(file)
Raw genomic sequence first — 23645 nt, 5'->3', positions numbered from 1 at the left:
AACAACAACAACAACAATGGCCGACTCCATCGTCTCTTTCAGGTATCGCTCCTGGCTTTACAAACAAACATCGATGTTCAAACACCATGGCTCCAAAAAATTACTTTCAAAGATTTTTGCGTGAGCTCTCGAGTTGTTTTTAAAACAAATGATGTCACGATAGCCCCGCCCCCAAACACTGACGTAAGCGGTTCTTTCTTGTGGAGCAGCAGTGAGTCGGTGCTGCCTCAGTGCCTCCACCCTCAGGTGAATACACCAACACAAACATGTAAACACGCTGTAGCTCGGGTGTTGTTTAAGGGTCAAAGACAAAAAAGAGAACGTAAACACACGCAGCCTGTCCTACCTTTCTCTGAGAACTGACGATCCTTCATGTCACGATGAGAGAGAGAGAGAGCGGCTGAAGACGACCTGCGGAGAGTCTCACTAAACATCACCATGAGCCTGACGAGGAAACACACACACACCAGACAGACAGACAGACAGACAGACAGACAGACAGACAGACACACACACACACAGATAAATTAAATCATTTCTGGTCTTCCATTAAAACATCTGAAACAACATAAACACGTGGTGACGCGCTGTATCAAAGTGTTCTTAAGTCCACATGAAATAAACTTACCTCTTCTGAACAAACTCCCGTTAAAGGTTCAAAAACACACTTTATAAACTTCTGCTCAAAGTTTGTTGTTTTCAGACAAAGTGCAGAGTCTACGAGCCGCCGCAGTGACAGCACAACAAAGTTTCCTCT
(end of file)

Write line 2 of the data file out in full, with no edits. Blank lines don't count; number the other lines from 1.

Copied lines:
AACAACAACAACAACAATGGCCGACTCCATCGTCTCTTTCAGGTATCGCTCCTGGCTTTACAAACAAACATCGATGTTCAAACACCATGGCTCCAAAAAATTACTTTCAAAGATTTTTGCGTGAGCTCTCGAGTTGTTTTTAAAACAAATGATGTCACGATAGCCCCGCCCCCAAACACTGACGTAAGCGGTTCTTTCTTGTGGAGCAGCAGTGAGTCGGTGCTGCCTCAGTGCCTCCACCCTCAGGTGAATACACCAACACAAACATGTAAACACGCTGTAGCTCGGGTGTTGTTTAAGGGTCAAAGACAAAAAAGAGAACGTAAACACACGCAGCCTGTCCTACCTTTCTCTGAGAACTGACGATCCTTCATGTCACGATGAGAGAGAGAGAGAGCGGCTGAAGACGACCTGCGGAGAGTCTCACTAAACATCACCATGAGCCTGACGAGGAAACACACACACACCAGACAGACAGACAGACAGACAGACAGACAGACAGACAGACACACACACACACAGATAAATTAAATCATTTCTGGTCTTCCATTAAAACATCTGAAACAACATAAACACGTGGTGACGCGCTGTATCAAAGTGTTCTTAAGTCCACATGAAATAAACTTACCTCTTCTGAACAAACTCCCGTTAAAGGTTCAAAAACACACTTTATAAACTTCTGCTCAAAGTTTGTTGTTTTCAGACAAAGTGCAGAGTCTACGAGCCGCCGCAGTGACAGCACAACAAAGTTTCCTCT